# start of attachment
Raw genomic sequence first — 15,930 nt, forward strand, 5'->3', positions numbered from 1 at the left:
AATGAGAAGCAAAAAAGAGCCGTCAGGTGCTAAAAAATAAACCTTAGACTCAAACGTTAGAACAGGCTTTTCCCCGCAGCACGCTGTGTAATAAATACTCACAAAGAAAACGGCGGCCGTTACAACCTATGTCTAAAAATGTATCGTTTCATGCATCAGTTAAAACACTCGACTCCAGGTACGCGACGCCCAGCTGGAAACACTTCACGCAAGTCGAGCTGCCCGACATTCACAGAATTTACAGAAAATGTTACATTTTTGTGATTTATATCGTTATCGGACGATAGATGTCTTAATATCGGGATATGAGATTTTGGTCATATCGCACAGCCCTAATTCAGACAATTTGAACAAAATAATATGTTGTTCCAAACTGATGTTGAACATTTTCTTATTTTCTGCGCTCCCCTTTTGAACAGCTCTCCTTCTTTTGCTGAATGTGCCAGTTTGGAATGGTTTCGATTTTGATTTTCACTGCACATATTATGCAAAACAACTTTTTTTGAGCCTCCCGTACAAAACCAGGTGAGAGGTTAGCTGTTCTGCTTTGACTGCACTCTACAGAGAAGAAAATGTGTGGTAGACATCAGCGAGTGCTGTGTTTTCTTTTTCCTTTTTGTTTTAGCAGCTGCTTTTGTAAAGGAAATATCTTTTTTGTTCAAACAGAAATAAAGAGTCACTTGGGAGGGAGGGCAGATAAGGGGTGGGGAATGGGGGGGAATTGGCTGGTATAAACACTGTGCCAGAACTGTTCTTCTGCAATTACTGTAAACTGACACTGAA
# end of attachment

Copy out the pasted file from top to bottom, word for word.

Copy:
Raw genomic sequence first — 15,930 nt, forward strand, 5'->3', positions numbered from 1 at the left:
AATGAGAAGCAAAAAAGAGCCGTCAGGTGCTAAAAAATAAACCTTAGACTCAAACGTTAGAACAGGCTTTTCCCCGCAGCACGCTGTGTAATAAATACTCACAAAGAAAACGGCGGCCGTTACAACCTATGTCTAAAAATGTATCGTTTCATGCATCAGTTAAAACACTCGACTCCAGGTACGCGACGCCCAGCTGGAAACACTTCACGCAAGTCGAGCTGCCCGACATTCACAGAATTTACAGAAAATGTTACATTTTTGTGATTTATATCGTTATCGGACGATAGATGTCTTAATATCGGGATATGAGATTTTGGTCATATCGCACAGCCCTAATTCAGACAATTTGAACAAAATAATATGTTGTTCCAAACTGATGTTGAACATTTTCTTATTTTCTGCGCTCCCCTTTTGAACAGCTCTCCTTCTTTTGCTGAATGTGCCAGTTTGGAATGGTTTCGATTTTGATTTTCACTGCACATATTATGCAAAACAACTTTTTTTGAGCCTCCCGTACAAAACCAGGTGAGAGGTTAGCTGTTCTGCTTTGACTGCACTCTACAGAGAAGAAAATGTGTGGTAGACATCAGCGAGTGCTGTGTTTTCTTTTTCCTTTTTGTTTTAGCAGCTGCTTTTGTAAAGGAAATATCTTTTTTGTTCAAACAGAAATAAAGAGTCACTTGGGAGGGAGGGCAGATAAGGGGTGGGGAATGGGGGGGAATTGGCTGGTATAAACACTGTGCCAGAACTGTTCTTCTGCAATTACTGTAAACTGACACTGAA